Review and Check of your understanding
3. Complete Worksheet "2.6) Crossword" pg 24 from Science Focus 3 Homework Book. This has a couple of questions which you may not have covered but are excellent to learn - just google it!
Why are the elements of the Periodic Table arranged as shown?
The Core Learning Intentions are:
1. Describe some trends and patterns in the periodic table, especially metals and non-metals
2. Describe properties and uses of metals and non-metals
3. Outline the development of the Periodic Table
1. This is an interactive Periodic Table that is fun to use. Simply click on an element and lots of interesting and informative information will appear as well as videos on cool experiments conducted with that element.
2. Conduct the practical "Comparing Elements" on pg 46 of Science Focus 3 to learn that elements in a group have similar properties as well as identify the properties of metals and non-metals.
a) List the properties of metals
b) List the properties of non-metals
c) Identify where, on the Periodic Table, are metals AND non-metals found.
Extension Task; Find a diagram of the Reactivity Series of Metals that also shows how metals react with water, acids and oxygen.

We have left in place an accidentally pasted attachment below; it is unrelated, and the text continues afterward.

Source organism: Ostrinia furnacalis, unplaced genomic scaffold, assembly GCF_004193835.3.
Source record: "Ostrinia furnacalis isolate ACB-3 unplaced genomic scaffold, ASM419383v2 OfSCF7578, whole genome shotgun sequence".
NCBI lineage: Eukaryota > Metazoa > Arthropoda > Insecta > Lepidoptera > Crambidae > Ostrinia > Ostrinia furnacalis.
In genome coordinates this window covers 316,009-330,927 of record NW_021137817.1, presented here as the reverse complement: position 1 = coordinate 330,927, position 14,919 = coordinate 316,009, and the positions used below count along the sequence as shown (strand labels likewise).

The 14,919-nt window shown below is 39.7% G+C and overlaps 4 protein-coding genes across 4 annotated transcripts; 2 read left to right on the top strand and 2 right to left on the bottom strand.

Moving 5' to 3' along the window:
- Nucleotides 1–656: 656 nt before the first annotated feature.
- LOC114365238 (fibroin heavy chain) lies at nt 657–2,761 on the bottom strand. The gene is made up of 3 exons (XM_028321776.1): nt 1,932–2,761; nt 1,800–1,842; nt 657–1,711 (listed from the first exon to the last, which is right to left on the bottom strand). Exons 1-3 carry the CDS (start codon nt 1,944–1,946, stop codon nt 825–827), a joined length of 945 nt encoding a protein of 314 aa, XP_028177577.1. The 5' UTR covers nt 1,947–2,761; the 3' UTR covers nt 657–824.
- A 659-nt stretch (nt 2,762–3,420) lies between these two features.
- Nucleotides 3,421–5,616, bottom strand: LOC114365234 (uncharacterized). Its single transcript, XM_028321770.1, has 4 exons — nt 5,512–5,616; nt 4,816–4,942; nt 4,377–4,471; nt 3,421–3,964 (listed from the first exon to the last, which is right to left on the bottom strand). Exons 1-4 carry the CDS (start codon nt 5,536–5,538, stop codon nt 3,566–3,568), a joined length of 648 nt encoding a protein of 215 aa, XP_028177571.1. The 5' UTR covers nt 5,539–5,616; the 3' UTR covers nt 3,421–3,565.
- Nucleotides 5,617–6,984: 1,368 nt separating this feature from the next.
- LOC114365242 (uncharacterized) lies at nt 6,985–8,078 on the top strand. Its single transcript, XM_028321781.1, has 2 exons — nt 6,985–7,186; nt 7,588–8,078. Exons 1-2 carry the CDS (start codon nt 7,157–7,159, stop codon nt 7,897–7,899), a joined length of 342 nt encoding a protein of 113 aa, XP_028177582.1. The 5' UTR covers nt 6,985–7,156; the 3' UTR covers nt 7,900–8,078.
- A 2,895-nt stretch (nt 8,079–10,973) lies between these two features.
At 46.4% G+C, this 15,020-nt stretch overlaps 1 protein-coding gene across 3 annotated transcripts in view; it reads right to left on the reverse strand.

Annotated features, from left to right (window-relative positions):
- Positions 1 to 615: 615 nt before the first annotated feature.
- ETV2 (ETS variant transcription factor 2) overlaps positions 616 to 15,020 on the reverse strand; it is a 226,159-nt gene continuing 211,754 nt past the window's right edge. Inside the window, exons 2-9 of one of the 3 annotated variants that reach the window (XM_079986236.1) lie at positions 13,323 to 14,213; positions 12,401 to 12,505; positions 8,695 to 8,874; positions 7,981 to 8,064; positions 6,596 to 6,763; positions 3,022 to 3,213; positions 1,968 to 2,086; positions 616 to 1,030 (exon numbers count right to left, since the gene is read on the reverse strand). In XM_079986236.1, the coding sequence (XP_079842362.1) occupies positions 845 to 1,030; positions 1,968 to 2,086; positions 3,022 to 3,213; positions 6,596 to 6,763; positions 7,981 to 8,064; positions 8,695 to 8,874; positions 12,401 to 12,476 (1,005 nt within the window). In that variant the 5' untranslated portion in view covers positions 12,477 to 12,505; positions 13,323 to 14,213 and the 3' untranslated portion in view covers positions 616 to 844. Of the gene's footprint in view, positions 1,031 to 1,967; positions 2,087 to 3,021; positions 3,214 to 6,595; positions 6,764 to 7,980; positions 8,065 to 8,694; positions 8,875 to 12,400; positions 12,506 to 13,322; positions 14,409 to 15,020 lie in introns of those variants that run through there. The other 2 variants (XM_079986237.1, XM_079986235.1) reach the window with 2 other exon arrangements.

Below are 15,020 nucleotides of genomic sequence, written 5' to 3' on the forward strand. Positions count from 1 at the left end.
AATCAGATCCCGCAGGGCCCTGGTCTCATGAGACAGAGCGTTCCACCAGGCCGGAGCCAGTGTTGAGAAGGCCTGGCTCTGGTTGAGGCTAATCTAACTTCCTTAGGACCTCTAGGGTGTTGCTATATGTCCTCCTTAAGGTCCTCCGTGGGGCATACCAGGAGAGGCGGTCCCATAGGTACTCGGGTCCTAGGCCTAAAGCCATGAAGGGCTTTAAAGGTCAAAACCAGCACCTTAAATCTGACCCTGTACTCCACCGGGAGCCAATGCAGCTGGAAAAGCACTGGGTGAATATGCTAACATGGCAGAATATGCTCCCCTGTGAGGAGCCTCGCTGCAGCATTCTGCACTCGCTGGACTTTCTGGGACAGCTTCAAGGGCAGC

3. Conduct one of the practicals "Metal Crystals" pg 53 OR "More Crystals" pg 54 in Science Focus 3 to grow silver crystals for fun!
4. Create a Video or PowerPoint or other presentation to show the interesting ways that metals and non-metals are used. Include a list of their common uses and provide images at least one common metals and one common non-metals. Make sure that the information that you have discovered is written up or printed off and pasted into your science book for future study.
5. In your laboratory groups, conduct research to identify and describe the properties of the following main groups of the Periodic Table - metals, metalloids, semi-metals, non-metals and noble gases.
Outline any issues that were found in completing this task. We will finish with a class discussion about these properties as well as students providing websites that they felt were very helpful.
Helpful Resources - ?????
6. It has been stated, many times, that the Periodic Table is the crowning achievement of scientific thought. When we look at it, it appears pretty plain however there is a brillance that can only be seen through a closer look at its construction. Watch this video and then answer the questions below:
a) How many elements were known in the 1860's?
b) How did Mendeleev first sort these elements?
c) Define atomic weight.
d) Mendeleev and other scientists noticed something important about the way elements react or their characteristics. What was that?
e) How did Mendeleev demonstrate the qualities of scientific thought?
f) How was Mendeleev able to help other scientists?
7. Consolidate your understanding by completing the Questions 1-16 0n p 59-60 of Science Focus 3